In 2009, the New York City Department of Education launched an ambitious new initiative to personalize student learning called the School of One. The program relies on a complicated algorithm that analyzes a student’s performance in a given topic and math and suggests activities that the student should tackle next in order to deepen or improve his or her knowledge in that topic or move onto to the next related mathematical concept. Data about student learning and performance is streamed to teachers who can guide the student along towards mastery. The program was lead by Joel Rose, human resources direct at the Department of Education, with help developing the algorithm from Wireless Generation.
The School of One was named as one of Time Magazine’s 50 Best Inventions in 2009. Arthur Levine, president of the Woodrow Wilson Nation Fellowship Foundation and former president of Teachers College at Columbia University, heralded it as the school of the future. Joel Klein, schools chancellor at the time, touted as one of the crown jewels of the city. The New York City Department of Education received a $5 million I3 innovation grant from the federal government to develop the concept. At the time of the grant submission, the city had invested $1.5 million and planned on spending upwards of $45 million by June of 2013. The grant application suggests that the DOE would lower their costs by bringing in a private contractor. As of this writing, $9 million has been spent on the School of One.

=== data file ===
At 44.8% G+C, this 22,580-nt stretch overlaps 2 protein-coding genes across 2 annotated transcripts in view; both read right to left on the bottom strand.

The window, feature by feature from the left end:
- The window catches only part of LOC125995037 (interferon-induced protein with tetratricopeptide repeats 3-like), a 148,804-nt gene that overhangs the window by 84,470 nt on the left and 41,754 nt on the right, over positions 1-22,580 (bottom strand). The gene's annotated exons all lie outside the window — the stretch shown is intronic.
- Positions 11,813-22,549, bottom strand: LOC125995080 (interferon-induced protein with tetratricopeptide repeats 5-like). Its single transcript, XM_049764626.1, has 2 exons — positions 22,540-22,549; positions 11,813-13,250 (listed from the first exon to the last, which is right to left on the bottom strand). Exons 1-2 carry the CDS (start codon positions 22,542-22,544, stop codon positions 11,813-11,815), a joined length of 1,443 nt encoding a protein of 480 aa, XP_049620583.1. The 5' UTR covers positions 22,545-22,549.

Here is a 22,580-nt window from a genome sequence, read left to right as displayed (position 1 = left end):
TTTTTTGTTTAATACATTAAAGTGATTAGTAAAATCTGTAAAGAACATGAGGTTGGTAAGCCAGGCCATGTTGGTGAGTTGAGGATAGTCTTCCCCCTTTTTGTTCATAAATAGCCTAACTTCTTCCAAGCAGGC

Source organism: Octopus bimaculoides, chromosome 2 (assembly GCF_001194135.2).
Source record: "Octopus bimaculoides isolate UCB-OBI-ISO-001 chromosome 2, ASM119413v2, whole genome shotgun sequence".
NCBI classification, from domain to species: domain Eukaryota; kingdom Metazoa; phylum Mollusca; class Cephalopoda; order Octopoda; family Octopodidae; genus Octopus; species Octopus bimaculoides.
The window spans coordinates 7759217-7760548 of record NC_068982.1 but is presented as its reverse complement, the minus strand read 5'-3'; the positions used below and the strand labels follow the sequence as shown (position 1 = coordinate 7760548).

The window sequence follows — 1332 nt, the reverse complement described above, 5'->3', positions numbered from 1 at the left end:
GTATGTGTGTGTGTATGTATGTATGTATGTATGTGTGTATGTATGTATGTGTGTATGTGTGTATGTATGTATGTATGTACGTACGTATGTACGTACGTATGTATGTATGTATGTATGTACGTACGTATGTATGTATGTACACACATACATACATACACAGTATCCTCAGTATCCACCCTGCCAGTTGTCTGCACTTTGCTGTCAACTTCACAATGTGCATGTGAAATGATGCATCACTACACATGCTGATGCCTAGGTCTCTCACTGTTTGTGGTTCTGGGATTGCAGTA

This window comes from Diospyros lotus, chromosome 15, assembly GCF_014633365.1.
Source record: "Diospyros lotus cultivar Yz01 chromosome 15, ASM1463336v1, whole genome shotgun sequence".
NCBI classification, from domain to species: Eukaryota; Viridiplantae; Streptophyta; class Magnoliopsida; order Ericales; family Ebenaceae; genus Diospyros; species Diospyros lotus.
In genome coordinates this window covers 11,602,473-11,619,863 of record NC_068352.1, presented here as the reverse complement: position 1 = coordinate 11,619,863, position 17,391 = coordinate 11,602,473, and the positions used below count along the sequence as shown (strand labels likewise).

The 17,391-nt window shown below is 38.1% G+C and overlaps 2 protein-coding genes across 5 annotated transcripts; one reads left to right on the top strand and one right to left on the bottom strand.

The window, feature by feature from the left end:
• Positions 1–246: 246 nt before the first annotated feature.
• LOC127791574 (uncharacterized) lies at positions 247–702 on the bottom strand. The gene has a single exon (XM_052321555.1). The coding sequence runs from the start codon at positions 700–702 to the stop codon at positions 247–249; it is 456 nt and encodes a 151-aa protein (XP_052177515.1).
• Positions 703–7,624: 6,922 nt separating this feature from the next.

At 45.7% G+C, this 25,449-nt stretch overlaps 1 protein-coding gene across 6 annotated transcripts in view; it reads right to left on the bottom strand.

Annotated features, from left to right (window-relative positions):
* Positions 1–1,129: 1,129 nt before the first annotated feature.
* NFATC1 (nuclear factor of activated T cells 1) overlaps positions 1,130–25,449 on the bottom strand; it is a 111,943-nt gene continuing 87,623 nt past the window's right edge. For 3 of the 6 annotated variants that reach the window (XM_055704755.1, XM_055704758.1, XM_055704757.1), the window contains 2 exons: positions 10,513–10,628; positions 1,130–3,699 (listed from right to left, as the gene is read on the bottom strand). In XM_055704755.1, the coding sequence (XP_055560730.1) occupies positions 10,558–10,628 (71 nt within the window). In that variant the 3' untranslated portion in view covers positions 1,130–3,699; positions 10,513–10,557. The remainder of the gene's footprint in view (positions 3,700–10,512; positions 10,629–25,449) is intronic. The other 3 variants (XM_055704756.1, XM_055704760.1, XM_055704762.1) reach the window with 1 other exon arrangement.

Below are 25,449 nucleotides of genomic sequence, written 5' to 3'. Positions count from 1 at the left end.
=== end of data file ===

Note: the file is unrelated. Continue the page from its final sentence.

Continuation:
MS 131 in Chinatown piloted the School of One as a summer program in 2009 with IS 228 in South Brooklyn and IS 339 in the Bronx being the first schools to integrate the program into their curriculum the following year. Four more schools are expected to adopt the program in the coming school year: IS 2 and IS 49 in Staten Island as well as MS 88 and MS 381 in Brooklyn.
According to a 2009 report in the New York Times, the city expected that the School of One model would be adopted by over twenty schools by 2012. But instead of continuing the grow, adoption is beginning to shrink. Two of the original schools, IS 339 and MS 131, have dropped the program for the upcoming school year citing a drop in student performance in the former school and unimpressive gains in the latter.
New research—quietly released over the summer and without a press release—suggests that the two schools may be onto something. The Research Alliance for New York City Schools at NYU Steinhardt released a study entitled "Assessing the Early Impact of School of One: Evidence from Three School-Wide Pilots that reported that there were no significant gains in student performance attributed to the School of One.
Rose has taken the School of One private, rebranded it as New Classrooms, and contracted it out to the Department of Education in a move that some suggest violates the city’s conflict of interest laws. Upon leaving the Department of Education for News Corp, Klein acquired Wireless Generation, the company that helped develop the algorithm that powers the School of One and is working on a new initiative called Amplify.